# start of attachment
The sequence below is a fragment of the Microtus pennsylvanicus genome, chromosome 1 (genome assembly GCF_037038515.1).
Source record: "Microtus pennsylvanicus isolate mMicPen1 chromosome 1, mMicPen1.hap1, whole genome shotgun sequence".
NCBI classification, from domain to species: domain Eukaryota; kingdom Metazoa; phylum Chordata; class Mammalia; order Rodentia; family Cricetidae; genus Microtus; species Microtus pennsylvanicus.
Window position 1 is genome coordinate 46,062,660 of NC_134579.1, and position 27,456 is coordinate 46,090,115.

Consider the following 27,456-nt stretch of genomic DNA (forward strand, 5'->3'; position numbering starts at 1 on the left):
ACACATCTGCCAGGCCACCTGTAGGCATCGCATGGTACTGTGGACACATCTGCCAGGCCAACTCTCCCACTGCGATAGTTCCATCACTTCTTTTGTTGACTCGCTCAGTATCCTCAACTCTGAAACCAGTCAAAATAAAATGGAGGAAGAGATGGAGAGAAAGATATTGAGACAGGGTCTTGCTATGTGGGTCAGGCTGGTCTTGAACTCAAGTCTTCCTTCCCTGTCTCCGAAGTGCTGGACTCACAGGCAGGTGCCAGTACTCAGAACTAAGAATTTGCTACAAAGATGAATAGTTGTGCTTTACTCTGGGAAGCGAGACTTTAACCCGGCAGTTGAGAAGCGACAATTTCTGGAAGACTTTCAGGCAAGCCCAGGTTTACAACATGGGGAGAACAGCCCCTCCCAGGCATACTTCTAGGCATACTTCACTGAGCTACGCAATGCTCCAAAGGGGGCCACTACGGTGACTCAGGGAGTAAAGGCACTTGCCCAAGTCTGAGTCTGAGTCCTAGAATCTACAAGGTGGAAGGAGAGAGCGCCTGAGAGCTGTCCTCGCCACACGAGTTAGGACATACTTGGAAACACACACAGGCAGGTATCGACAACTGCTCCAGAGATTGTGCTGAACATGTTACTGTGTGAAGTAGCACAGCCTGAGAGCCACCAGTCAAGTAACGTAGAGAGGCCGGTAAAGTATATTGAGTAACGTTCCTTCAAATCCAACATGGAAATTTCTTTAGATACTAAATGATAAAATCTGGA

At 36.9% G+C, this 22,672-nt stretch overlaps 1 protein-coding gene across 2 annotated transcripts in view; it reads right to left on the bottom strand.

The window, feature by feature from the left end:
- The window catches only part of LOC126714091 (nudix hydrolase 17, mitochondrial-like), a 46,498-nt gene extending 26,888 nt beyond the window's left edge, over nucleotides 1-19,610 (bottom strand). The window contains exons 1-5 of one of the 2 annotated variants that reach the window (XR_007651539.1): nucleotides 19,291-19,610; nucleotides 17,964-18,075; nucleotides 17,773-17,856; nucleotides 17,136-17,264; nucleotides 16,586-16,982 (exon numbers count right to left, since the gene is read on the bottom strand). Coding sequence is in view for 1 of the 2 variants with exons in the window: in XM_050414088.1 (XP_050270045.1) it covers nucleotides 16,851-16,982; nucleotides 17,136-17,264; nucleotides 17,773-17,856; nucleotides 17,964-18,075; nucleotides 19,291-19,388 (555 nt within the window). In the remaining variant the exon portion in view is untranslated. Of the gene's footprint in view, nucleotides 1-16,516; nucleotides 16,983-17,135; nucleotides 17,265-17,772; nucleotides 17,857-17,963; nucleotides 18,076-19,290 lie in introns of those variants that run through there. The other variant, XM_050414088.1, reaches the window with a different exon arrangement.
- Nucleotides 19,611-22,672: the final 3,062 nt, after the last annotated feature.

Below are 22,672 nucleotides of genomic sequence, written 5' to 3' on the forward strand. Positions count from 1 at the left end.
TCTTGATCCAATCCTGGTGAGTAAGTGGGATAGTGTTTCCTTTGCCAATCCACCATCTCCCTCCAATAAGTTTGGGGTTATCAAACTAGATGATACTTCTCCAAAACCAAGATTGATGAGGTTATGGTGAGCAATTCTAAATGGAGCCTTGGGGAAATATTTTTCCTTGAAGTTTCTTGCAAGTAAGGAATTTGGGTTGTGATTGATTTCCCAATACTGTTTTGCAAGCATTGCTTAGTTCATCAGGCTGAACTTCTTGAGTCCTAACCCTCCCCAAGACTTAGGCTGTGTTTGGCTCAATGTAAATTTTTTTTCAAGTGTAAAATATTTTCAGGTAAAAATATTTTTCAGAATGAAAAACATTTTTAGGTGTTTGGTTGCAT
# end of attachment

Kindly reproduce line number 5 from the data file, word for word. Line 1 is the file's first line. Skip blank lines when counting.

Consider the following 27,456-nt stretch of genomic DNA (forward strand, 5'->3'; position numbering starts at 1 on the left):